‘Decadence within justice system is deplorable’ – Labour

Lack of management, lack of inquiries, shortage of prison wardens and the suggestion of automatic parole for relapsers shows a “decadence” in the justice system which is extremely worrying, Labour MP Michael Falzon said.

Opposition spokesman for justice and home affairs Michael Falzon has criticized the situation inside Corradino Correctional Facility and the judicial system, decrying it as deplorable and worrying.

“The lack of management and structure at the prisons is overwhelming,” Falzon said, addressing a press conference outside the CCF in Paola.

Falzon cited the fact that the CCF only had an ‘acting’ director as proof of this of the state of affairs inside CCF, adding that the system inside the prison depended solely on the director.

Falzon criticized how inquiries take years to conclude, and questions still remain unanswered over a prisoner who allegedly died of an overdose a year ago at CCF, and allegations that a prisoner had been caught cultivating cannabis in his cell.

“It’s shameful that in 2011, Malta’s forensic team isn’t equipped to carry out its own investigations but has to wait for three weeks to confirm whether the material found in the prisoner’s cell was in fact cannabis,” Falzon said.

“Moreover, nothing has been done on the call by the CCF’s acting director over the request for more prison wardens. Currently, the ratio of wardens to prisoners in certain wards is of one or two wardens for every 50 prisoners.”

He added that the short-staffed team has to work excessive hours to make up for the lack of wardens, whilst no wardens have been recruited since 2005: “Whilst the number of prison wardens has gone down since then, the population at the prisons increased drastically.”

According to a parliamentary question the last intake of prison wardens was in May 2005, whilst during the last five years 38 wardens have terminated their employment.

Falzon reiterated that it was worrying that nothing is being done over claims and allegations of the easy access to drugs in prison. “It was an admission by the government itself to the gravity of the situation when it was suggested that prisoners who underwent drug rehabilitation became eligible for parole if caught a second time.”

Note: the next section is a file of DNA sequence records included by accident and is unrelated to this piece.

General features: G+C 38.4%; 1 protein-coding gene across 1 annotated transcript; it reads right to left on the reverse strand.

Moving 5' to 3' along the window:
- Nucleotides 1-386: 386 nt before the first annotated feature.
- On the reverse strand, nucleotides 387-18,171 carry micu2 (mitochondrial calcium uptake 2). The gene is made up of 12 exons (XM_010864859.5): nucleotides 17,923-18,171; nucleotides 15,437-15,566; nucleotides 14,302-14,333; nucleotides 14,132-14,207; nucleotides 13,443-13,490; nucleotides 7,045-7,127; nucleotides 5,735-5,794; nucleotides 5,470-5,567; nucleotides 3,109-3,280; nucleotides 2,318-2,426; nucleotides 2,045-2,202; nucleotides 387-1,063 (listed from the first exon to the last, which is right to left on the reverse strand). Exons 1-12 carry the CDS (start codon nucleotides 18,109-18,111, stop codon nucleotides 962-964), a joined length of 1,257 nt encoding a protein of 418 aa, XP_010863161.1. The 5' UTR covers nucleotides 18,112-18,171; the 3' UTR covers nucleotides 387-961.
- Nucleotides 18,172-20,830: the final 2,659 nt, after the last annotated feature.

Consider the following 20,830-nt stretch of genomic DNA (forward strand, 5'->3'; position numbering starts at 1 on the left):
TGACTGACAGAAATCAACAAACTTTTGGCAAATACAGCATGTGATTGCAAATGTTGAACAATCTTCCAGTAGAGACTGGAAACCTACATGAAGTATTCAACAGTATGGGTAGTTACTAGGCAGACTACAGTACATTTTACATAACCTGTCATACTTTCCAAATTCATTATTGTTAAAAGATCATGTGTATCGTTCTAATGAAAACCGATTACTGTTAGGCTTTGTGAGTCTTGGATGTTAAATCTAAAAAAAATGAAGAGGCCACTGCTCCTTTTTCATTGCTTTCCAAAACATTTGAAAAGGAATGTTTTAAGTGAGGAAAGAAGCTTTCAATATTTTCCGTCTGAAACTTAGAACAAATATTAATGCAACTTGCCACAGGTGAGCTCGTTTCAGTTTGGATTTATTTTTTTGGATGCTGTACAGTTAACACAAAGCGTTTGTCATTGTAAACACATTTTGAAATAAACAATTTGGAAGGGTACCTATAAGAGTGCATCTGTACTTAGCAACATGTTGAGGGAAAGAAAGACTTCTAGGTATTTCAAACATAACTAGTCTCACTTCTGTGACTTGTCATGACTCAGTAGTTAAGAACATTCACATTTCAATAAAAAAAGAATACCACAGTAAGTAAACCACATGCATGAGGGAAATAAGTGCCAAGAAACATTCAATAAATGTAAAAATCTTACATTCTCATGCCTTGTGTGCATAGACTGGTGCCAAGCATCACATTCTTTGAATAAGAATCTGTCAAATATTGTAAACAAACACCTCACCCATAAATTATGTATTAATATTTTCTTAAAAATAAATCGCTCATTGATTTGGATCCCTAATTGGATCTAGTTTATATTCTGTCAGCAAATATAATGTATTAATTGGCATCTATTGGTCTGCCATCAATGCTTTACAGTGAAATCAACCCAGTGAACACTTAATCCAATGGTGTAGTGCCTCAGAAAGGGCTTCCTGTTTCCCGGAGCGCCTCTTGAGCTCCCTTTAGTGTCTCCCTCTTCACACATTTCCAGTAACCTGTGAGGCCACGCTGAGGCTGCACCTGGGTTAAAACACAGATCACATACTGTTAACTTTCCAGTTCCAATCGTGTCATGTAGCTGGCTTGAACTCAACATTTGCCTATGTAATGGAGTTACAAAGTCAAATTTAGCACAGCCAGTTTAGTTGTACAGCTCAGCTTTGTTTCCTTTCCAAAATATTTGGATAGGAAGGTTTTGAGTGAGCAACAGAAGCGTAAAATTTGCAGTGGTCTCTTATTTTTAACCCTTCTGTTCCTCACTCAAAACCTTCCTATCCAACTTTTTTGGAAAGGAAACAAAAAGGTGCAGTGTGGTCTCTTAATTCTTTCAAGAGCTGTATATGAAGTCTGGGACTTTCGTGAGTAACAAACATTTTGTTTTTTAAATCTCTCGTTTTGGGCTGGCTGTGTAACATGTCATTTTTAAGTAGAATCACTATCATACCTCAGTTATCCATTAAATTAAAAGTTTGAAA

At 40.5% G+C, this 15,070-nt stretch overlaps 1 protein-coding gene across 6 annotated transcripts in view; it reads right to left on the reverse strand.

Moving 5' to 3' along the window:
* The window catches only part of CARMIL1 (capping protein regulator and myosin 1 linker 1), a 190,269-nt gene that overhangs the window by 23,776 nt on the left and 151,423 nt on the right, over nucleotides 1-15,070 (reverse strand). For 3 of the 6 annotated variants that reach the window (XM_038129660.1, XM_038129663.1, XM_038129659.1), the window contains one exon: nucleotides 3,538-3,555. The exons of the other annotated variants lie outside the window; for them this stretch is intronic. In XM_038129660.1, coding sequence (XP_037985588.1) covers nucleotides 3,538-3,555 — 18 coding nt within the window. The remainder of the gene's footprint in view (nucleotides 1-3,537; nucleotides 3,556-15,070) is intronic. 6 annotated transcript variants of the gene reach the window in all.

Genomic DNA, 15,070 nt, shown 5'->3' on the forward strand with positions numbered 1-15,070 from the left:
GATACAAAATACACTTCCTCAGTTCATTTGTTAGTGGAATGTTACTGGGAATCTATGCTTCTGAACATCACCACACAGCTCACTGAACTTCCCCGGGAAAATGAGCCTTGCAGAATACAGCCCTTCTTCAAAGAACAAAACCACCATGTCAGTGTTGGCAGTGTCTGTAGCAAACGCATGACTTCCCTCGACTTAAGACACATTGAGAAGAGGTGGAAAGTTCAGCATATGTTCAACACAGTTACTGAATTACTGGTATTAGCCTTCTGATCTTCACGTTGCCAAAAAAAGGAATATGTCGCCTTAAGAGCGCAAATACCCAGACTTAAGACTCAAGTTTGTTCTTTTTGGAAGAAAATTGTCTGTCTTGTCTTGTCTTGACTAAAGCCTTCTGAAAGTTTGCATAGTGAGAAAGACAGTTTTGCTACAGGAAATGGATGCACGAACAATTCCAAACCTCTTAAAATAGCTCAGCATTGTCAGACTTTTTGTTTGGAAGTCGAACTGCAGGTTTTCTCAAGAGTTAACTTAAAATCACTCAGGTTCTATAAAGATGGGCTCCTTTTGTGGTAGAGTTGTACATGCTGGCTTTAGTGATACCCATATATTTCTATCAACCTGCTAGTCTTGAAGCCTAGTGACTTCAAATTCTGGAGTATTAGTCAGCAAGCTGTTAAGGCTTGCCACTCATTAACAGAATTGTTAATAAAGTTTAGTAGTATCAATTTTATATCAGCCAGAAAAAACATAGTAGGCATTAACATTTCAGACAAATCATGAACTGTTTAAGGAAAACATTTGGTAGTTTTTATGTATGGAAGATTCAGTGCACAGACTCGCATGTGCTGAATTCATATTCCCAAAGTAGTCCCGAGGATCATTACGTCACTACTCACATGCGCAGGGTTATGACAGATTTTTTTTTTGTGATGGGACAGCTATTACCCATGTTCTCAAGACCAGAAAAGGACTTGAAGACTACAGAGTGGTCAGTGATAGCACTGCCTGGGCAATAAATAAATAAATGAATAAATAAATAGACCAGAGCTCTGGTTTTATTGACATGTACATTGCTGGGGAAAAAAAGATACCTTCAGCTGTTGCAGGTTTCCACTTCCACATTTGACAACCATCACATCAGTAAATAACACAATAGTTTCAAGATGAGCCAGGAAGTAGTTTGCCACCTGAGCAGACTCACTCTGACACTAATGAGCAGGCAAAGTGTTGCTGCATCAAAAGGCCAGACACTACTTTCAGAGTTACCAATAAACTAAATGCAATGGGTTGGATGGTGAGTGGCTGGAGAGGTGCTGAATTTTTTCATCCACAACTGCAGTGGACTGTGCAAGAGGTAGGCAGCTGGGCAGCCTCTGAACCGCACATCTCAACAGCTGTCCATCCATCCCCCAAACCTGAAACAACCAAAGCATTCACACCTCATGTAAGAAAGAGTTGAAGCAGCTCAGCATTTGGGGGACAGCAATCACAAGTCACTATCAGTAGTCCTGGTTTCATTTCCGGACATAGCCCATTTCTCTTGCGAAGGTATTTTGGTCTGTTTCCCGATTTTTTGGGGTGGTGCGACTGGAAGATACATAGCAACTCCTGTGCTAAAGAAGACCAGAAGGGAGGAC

Falzon said this goes to show that government is fully aware of the drug situation at the prisons but fails to act on it.

Whilst recalling the legal anomaly created over the access of a lawyer during interrogation, Falzon claimed that trials are being postponed for fear that an accused might be released of his charges as no lawyer would have been present during the interrogation.

He also criticized the police authorities after it was revealed in court that charge sheets against a person accused of trafficking drugs at Mount Carmel Hospital had been lost. “How did they get lost and who’s going to shoulder responsibility over the incident,” he asked, adding that it should be looked into whether the charge sheets had been “removed”.

The situation at CCF is not treated seriously, the Labour MP said. He recalled how a prison warden who was caught stealing from the visitors’ lockers was simply transferred to another location.

Falzon said the lack of motivation and management at the police force could be heavily felt, and it was suffering a “brain drain”. “A number of graduates are leaving the police force due to the apathy in the system,” he said.

Referring to the Safi riots, Falzon said the chain of command was not clear and he questioned whether the soldiers and police were really prepared for such situations. He added that government should also look into the claims of abuse and shows of arrogance from certain army officials over the immigrants.

Talking on Paceville, Falzon said a special team, trained over crowd control, should be responsible of the area. He said, it is unheard of that police officers are sent on duty to Paceville simply as a “punishment”. He also criticized the location of the police station which was far away from the centre.

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